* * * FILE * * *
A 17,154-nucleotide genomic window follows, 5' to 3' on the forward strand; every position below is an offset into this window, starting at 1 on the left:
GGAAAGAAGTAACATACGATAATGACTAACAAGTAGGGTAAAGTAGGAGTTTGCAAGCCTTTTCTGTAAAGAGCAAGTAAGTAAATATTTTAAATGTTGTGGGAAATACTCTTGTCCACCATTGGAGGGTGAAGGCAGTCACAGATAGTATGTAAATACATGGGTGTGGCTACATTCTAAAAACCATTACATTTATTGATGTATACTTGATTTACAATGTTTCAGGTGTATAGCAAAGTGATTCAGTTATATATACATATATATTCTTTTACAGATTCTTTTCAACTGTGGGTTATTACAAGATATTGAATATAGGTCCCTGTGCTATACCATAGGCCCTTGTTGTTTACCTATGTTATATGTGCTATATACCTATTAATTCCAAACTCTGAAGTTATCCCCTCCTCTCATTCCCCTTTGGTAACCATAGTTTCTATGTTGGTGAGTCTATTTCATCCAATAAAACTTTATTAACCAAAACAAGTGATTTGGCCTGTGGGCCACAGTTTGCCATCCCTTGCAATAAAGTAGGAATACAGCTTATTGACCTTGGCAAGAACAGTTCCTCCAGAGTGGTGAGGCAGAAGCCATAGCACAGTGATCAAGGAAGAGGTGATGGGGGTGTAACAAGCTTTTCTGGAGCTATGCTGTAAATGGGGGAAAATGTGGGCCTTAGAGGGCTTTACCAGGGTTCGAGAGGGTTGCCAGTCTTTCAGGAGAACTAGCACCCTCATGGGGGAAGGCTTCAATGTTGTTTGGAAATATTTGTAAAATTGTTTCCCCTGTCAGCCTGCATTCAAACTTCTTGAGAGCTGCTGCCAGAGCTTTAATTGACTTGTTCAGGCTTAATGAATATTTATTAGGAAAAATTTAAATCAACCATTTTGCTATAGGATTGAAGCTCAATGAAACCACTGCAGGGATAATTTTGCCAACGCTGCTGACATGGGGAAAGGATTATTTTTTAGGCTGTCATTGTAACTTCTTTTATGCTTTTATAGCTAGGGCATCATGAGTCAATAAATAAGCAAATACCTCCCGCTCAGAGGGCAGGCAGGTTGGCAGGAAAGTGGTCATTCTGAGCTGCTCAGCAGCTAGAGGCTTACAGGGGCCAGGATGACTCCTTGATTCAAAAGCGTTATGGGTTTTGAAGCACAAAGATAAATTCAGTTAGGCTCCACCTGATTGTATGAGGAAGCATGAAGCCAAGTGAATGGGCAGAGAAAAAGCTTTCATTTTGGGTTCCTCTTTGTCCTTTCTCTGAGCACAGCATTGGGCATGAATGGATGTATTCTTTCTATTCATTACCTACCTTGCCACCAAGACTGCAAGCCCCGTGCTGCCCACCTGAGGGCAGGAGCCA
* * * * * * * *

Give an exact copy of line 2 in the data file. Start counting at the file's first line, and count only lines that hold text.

GGAAAGAAGTAACATACGATAATGACTAACAAGTAGGGTAAAGTAGGAGTTTGCAAGCCTTTTCTGTAAAGAGCAAGTAAGTAAATATTTTAAATGTTGTGGGAAATACTCTTGTCCACCATTGGAGGGTGAAGGCAGTCACAGATAGTATGTAAATACATGGGTGTGGCTACATTCTAAAAACCATTACATTTATTGATGTATACTTGATTTACAATGTTTCAGGTGTATAGCAAAGTGATTCAGTTATATATACATATATATTCTTTTACAGATTCTTTTCAACTGTGGGTTATTACAAGATATTGAATATAGGTCCCTGTGCTATACCATAGGCCCTTGTTGTTTACCTATGTTATATGTGCTATATACCTATTAATTCCAAACTCTGAAGTTATCCCCTCCTCTCATTCCCCTTTGGTAACCATAGTTTCTATGTTGGTGAGTCTATTTCATCCAATAAAACTTTATTAACCAAAACAAGTGATTTGGCCTGTGGGCCACAGTTTGCCATCCCTTGCAATAAAGTAGGAATACAGCTTATTGACCTTGGCAAGAACAGTTCCTCCAGAGTGGTGAGGCAGAAGCCATAGCACAGTGATCAAGGAAGAGGTGATGGGGGTGTAACAAGCTTTTCTGGAGCTATGCTGTAAATGGGGGAAAATGTGGGCCTTAGAGGGCTTTACCAGGGTTCGAGAGGGTTGCCAGTCTTTCAGGAGAACTAGCACCCTCATGGGGGAAGGCTTCAATGTTGTTTGGAAATATTTGTAAAATTGTTTCCCCTGTCAGCCTGCATTCAAACTTCTTGAGAGCTGCTGCCAGAGCTTTAATTGACTTGTTCAGGCTTAATGAATATTTATTAGGAAAAATTTAAATCAACCATTTTGCTATAGGATTGAAGCTCAATGAAACCACTGCAGGGATAATTTTGCCAACGCTGCTGACATGGGGAAAGGATTATTTTTTAGGCTGTCATTGTAACTTCTTTTATGCTTTTATAGCTAGGGCATCATGAGTCAATAAATAAGCAAATACCTCCCGCTCAGAGGGCAGGCAGGTTGGCAGGAAAGTGGTCATTCTGAGCTGCTCAGCAGCTAGAGGCTTACAGGGGCCAGGATGACTCCTTGATTCAAAAGCGTTATGGGTTTTGAAGCACAAAGATAAATTCAGTTAGGCTCCACCTGATTGTATGAGGAAGCATGAAGCCAAGTGAATGGGCAGAGAAAAAGCTTTCATTTTGGGTTCCTCTTTGTCCTTTCTCTGAGCACAGCATTGGGCATGAATGGATGTATTCTTTCTATTCATTACCTACCTTGCCACCAAGACTGCAAGCCCCGTGCTGCCCACCTGAGGGCAGGAGCCA